New York Times Music Contributor : Artist Bio Article

 

 

By PHIL SWEETLAND

New York Times Music & Radio contributor (2012)

 

NASHVILLE – Once upon a time, Nashville albums featured variety, sparkle, insight, and magic.

Chakra Bleu takes us back to that stronger time, both in her latest work and throughout a series of highly personal yet delightfully accessible albums that reflect a personal and artistic Nashville journey that began in the early -1990s.

For instance, on SouvenirMs. Bleu’s latest album, the opening song “Addicted To You” is reminiscent of much of Mary Chapin Carpenter’s finest work, both in production and performance, while “Free Again,” the ideally named second track, is a Zydeco-flavored bit of syncopated fun that the late Clifton Chenier might have loved. 

Fans have also noticed flavorings of Waylon & Willie – heroes of the Outlaw Movement in the 1970s – in Chakra Bleu’s writing and performing, and she’s the first to admit those are two of her personal favorites.

 Chakra Bleu’s 6th CD (2012), ‘SOUVENIR’ had seven singles simultaneously bedazzle: Top 40 Country Main & Indie Charts (sts) with  Weathered the Storm (#8); She Walks Alone (#17); Top 40 Main Charts with ‘Sabotage‘ scoring TOP DEBUT single & charting (#8); ‘Anyday Now’ charting at (#10) for three weeks, as well as(#4) on Top 30 Indie Charts!; ‘Addicted To You’, on Americana Charts,and also making the Spotlight on Cashbox Magazine.

 

Yes,“Sabotage,” the title track, rocketed past superstar acts including Justin Timberlake, Pink, Maroon5, and Train into the Top 10 of the Top 40 Main Chart, while other recent Chakra Bleu singles made it into the Top 20 of both the Top 40 Country Main Chart and the Top 30 Indie Country Chart – a rare and difficult daily double!

2010’s You’re The One album showed a fascinating other angle of Chakra Bleu, as she and co-producer David Henry gave us 16 originals which embody “the Essence of the Sunflower: Happiness, Hope, Prosperity, Vitality, Serenity, Freedom, Beauty, Devotion, Success & Fulfillment.”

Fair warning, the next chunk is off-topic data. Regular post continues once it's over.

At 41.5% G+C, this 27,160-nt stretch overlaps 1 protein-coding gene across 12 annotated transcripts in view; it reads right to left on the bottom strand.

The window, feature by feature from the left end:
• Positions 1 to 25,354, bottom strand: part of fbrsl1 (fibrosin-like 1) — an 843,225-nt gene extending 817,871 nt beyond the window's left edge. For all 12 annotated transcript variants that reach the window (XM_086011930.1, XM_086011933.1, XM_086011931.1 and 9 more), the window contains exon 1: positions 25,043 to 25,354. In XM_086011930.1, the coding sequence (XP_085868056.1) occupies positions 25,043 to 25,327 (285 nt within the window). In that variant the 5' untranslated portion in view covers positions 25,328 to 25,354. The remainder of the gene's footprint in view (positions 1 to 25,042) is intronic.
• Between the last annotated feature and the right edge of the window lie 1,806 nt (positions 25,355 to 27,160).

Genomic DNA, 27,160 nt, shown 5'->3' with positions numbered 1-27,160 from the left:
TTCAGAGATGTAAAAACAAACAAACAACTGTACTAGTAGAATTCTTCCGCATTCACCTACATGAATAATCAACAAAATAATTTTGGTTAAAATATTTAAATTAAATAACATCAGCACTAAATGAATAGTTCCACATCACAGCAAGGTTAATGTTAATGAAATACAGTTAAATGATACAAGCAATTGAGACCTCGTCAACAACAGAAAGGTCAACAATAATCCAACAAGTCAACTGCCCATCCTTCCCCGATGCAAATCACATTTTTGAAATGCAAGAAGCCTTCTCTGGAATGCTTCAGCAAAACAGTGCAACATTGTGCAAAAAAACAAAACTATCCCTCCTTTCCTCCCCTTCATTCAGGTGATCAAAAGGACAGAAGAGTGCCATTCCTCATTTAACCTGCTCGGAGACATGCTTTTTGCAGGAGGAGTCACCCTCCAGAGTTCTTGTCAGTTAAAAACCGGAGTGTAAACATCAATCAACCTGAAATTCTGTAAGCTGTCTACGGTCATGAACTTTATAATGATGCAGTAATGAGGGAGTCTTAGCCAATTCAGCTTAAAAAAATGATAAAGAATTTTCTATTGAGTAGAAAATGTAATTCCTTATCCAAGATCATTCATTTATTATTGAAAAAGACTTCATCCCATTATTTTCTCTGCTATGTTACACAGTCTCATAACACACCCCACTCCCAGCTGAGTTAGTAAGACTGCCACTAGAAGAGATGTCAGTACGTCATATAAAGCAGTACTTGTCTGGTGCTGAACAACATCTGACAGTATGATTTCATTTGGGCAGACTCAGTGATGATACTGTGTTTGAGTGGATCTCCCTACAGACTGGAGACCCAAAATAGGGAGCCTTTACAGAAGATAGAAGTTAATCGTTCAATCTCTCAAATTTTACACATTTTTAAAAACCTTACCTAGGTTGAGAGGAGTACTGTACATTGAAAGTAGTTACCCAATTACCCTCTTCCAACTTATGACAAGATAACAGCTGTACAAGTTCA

Its ethereal single “When I Hold Your Hand” had strong showings at AAA and Americana, including reaching No. 27 on the mainstream Top 40 listing. 

In 2005, Seize The Day yielded “Hopelessly In Love,” which got a lot of attention with a No. 16 Adult Contemporary chart success; another format Ms. Bleu’s music fits beautifully. Tom Mazetta, whose earlier radio clients have included Sir Elton John and Sir Paul McCartney, promoted “Hopelessly In Love.”

“How long does a river flow?” is how the title track of 2003’s How Long opens, as Chakra Bleu sings of how love follows the unpredictable twists and turns of a river. 

One of the strengths of all Chakra Bleu’s albums is her remarkable prolificacy at writing and producing songs. Each album gives us hidden gems like the smoky and yearning “Not Strong Enough” on How Long.

Titles are a strong suit, as The Hidden Mirror in 2000 reminds us. That early record gave her fans “Playing The Victim” and the title track, both of which remain among the most requested songs at her shows. 

European radio and fans responded excitedly to the album’s “Shoulda Coulda Would’ve,” a title that only she could create and a tempo tune with rockin’ country overtones.

  Bleu’s very first album, Don’t Make Me Choose from 1992, shows the pattern of versatility even just after she moved east to Nashville, with some songs that sound folk, others R&B, pop, Alternative, and country – but all clearly Chakra Bleu. All were unified by her strong, sensitive alto and radio-friendly writing and production.